Rob Roy Biography, Life, Interesting Facts
Robert Roy MacGregor was born around late February or early March 1671 in Loch Katrine in Scotland. Official records noted his baptism on March 7, 1671. His father Donald was one of the heads of the MacGregor Clan. He grew up in his native town in the rural Gaelic countryside. In July 1689, the MacGregor clan supported the Scottish uprising against the English rule.
The uprising later known as the Jacobite revolution was led by the Viscount of Dundee in support of the exiled English King James II against the nobles in London who had dethroned him. Roy and his father Donald fought with other members of the clan in support of the revolt. Donald was killed in battle.
The English authorities led a backlash against all the clans which supported the revolt. Roy became a target of the English for being the son of a senior leader of the MacGregor clan. He adopted his mother’s maiden name Campbell and started a cattle-selling business in Crieff. At the time, cattle rustling was part and parcel of the Scottish culture and very lucrative. Roy became a wealthy man. He established himself as part of Scottish nobility through the MacGregor family line.
In 1711, Robert Roy took a huge loan from Sir James Graham, who ruled as the first Duke of Montrose. He entrusted his headman to buy cattle and increase his selling stock. In the early cattle market of 1712, the headman sold the increased stock and disappeared with the proceeds of the sale. Unable to locate his headman, Roy failed to pay back his loan.
The Duke of Montrose went to court for restitution. Roy became bankrupt and lost all his land and property to Duke Graham. As a result, his family got evicted from their home. Roy lost his fortune, fame, and respect among the citizens of Montrose.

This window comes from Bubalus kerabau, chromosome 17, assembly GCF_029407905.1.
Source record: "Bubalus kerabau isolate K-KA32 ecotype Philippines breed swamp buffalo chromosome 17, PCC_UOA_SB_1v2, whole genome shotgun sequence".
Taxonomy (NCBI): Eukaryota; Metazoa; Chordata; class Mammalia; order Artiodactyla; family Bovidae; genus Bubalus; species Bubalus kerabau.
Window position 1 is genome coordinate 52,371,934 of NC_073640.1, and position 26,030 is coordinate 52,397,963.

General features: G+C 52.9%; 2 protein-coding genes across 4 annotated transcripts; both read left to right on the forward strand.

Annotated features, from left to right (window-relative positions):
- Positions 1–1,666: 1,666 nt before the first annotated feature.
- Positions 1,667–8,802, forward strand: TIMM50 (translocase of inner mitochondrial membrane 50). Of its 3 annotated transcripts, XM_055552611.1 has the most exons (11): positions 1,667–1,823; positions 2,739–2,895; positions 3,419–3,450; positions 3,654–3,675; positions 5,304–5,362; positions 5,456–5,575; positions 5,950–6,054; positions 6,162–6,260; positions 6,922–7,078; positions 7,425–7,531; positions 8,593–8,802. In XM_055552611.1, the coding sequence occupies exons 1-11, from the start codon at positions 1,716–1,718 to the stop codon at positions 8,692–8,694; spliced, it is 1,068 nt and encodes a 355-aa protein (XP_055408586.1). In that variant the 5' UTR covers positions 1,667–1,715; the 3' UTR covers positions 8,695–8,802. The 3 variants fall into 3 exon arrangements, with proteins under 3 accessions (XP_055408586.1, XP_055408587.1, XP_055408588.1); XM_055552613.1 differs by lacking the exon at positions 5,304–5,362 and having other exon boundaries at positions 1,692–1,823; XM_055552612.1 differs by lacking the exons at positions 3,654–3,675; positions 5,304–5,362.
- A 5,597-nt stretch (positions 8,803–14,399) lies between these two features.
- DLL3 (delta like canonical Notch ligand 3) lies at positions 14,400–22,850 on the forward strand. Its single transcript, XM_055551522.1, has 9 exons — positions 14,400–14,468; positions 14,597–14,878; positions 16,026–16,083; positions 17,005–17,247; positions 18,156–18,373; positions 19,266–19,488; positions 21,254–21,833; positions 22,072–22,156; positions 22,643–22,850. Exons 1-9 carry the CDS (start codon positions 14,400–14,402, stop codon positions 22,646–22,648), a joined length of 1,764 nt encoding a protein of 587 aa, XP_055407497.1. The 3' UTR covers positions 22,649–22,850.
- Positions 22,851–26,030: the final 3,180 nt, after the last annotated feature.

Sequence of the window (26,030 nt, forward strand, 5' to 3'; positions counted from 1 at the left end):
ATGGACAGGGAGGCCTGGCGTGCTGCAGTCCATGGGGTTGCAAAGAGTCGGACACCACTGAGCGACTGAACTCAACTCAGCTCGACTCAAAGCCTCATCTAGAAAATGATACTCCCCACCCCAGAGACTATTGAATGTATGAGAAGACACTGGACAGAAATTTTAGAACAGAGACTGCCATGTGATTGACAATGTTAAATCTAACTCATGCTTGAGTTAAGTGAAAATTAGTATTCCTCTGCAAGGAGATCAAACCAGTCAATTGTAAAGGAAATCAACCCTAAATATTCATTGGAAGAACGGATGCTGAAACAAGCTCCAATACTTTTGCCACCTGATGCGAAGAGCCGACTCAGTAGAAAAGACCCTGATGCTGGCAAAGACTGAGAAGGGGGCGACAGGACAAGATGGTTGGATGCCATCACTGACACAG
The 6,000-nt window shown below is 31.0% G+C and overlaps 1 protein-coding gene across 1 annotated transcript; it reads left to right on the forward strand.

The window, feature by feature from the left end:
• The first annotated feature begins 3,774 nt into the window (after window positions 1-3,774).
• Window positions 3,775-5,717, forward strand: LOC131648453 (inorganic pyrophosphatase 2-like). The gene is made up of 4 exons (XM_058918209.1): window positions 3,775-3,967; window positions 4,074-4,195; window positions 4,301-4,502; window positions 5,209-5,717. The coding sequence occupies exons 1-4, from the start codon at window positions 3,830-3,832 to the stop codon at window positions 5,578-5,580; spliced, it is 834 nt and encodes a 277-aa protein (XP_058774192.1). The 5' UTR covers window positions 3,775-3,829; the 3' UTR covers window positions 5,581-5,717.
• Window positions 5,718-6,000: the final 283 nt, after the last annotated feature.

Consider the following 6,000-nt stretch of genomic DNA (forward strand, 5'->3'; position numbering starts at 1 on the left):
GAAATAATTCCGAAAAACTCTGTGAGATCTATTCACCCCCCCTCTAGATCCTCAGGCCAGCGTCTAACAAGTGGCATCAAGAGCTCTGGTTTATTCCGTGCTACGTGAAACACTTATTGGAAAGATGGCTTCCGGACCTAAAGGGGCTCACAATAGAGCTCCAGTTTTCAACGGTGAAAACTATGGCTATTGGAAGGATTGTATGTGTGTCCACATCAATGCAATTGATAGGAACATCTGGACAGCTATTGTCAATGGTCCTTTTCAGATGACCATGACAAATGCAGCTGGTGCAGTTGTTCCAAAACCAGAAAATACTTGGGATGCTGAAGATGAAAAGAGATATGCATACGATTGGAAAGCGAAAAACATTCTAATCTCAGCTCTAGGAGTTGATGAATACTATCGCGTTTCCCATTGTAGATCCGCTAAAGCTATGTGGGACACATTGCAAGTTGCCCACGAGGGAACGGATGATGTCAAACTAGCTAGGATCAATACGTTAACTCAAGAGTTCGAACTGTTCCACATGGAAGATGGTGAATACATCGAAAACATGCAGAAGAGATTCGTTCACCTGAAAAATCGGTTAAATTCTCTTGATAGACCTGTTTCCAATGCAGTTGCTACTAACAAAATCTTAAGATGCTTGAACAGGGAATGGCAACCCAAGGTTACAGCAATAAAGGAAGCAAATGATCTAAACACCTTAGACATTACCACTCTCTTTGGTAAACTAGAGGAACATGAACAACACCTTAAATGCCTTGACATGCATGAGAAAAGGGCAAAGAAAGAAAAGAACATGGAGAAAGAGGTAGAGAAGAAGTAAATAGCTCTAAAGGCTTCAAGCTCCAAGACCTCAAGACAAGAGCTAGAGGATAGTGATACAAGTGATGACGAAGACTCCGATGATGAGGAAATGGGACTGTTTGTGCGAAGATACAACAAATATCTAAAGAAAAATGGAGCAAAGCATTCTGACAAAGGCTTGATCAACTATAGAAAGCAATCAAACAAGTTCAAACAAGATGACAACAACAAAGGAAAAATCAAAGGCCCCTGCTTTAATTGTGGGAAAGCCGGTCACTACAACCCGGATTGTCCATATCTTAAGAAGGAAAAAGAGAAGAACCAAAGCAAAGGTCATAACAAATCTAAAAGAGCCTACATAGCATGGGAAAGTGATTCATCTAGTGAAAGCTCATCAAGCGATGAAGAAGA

Embittered by his loss, Roy resolved to seek his revenge against the Duke of Montrose. He waged a systematic campaign of cattle rustling and other banditry acts against James Graham. As time went by, Roy extended his banditry to extortion of money.
Robert Roy collected money from landowners in return for protecting their property. Roy vandalized those who refused to pay up the protection money. In return, the Duke of Montrose made a truce with his longtime nemesis, the Duke of Argyll. The Duke of Argyll was a victim of the banditry attacks of the outlaw Roy in a few occasions. The two ganged up against one common enemy, Roy.
In 1715, the second Jacobite uprising erupted. As in the first one, Roy galvanized the MacGregor clan against the English crown. He created a small army in Aberdeenshire and marched with it to Stirling. In November 1715, Roy met with the royal army led by the Duke of Argyll. The Duke of Argyll defeated Roy and the Jacobite army in the Battle of Sheriffmuir. After the defeat, Robert Roy became a wanted renegade for treason by the English authorities.
He secretly set camp in Inveraray and continued to engage the Duke of Argyll in the third Jacobite revolt in 1719. This time the Jacobites enlisted the help of the Spanish army in their quest to defeat the English crown. The Duke of Argyll with his English royal army defeated the Jacobites in the Battle of Glen Shiel later in the year.
The last existing pocket of the Jacobite resistance was vanquished. Roy fled to continue waging a bloody war against the dukes of Montrose and Argyll until his surrender in 1722. He was put under house arrest awaiting his deportation to the Caribbean island of Barbados. He was eventually pardoned in 1727.
In January 1693, Robert Roy married Mary of Comar. They had four sons, namely James Mor, Ranald, Coll, and Robert.
Rob Roy died in his home in Balquhidder Glen on December 28, 1734, at the age of 63. He was buried at the nearby cemetery in Kirkyard. His grave lies next to his wife and one of his sons.
Legendary stories about his heroics surfaced after his death. Stories of his capture thrice and subsequent mysterious escape spread like bush fire. Fireplace stories of his command in battles and banditry against the Dukes of Montrose and Argyll were distorted to make him a larger than life figure. His pardoning through public acclamation fueled the fire of the legendary stories. Robert Roy became the first fugitive to be pardoned by the British authorities through public acclaim.
Apart from traditional folktales, novels have been published about his life. One of the earliest novels titled Rob Roy was published in 1818. Several other publications have been released since then. Tourist attraction centers in Scotland have been named after him. In 2002, the Scottish authorized celebrated his life by commissioning a footpath that connects the places Roy stayed.
Whether or not Roy had such tremendous exploits in his life or not, the Scottish people have over the years kept his tradition alive. In trying to maintain their distinct heritage within the larger British kingdom, they have created a legend that competes with the English Robin Hood or King Arthur.